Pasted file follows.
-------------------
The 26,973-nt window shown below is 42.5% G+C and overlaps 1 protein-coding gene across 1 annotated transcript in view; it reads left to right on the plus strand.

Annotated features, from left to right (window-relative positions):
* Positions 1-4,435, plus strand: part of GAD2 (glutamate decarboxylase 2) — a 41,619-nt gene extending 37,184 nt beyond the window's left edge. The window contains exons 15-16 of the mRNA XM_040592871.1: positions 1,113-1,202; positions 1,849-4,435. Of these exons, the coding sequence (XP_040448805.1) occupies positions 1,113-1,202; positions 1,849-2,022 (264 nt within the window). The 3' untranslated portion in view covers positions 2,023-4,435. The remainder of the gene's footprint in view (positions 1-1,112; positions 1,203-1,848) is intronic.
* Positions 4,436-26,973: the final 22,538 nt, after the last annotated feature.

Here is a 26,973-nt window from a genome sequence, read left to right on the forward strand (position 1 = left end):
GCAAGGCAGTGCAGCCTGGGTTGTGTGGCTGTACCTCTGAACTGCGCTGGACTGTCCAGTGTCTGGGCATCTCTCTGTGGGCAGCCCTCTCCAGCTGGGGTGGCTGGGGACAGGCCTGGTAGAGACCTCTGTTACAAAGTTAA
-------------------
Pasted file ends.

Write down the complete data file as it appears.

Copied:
The 26,973-nt window shown below is 42.5% G+C and overlaps 1 protein-coding gene across 1 annotated transcript in view; it reads left to right on the plus strand.

Annotated features, from left to right (window-relative positions):
* Positions 1-4,435, plus strand: part of GAD2 (glutamate decarboxylase 2) — a 41,619-nt gene extending 37,184 nt beyond the window's left edge. The window contains exons 15-16 of the mRNA XM_040592871.1: positions 1,113-1,202; positions 1,849-4,435. Of these exons, the coding sequence (XP_040448805.1) occupies positions 1,113-1,202; positions 1,849-2,022 (264 nt within the window). The 3' untranslated portion in view covers positions 2,023-4,435. The remainder of the gene's footprint in view (positions 1-1,112; positions 1,203-1,848) is intronic.
* Positions 4,436-26,973: the final 22,538 nt, after the last annotated feature.

Here is a 26,973-nt window from a genome sequence, read left to right on the forward strand (position 1 = left end):
GCAAGGCAGTGCAGCCTGGGTTGTGTGGCTGTACCTCTGAACTGCGCTGGACTGTCCAGTGTCTGGGCATCTCTCTGTGGGCAGCCCTCTCCAGCTGGGGTGGCTGGGGACAGGCCTGGTAGAGACCTCTGTTACAAAGTTAA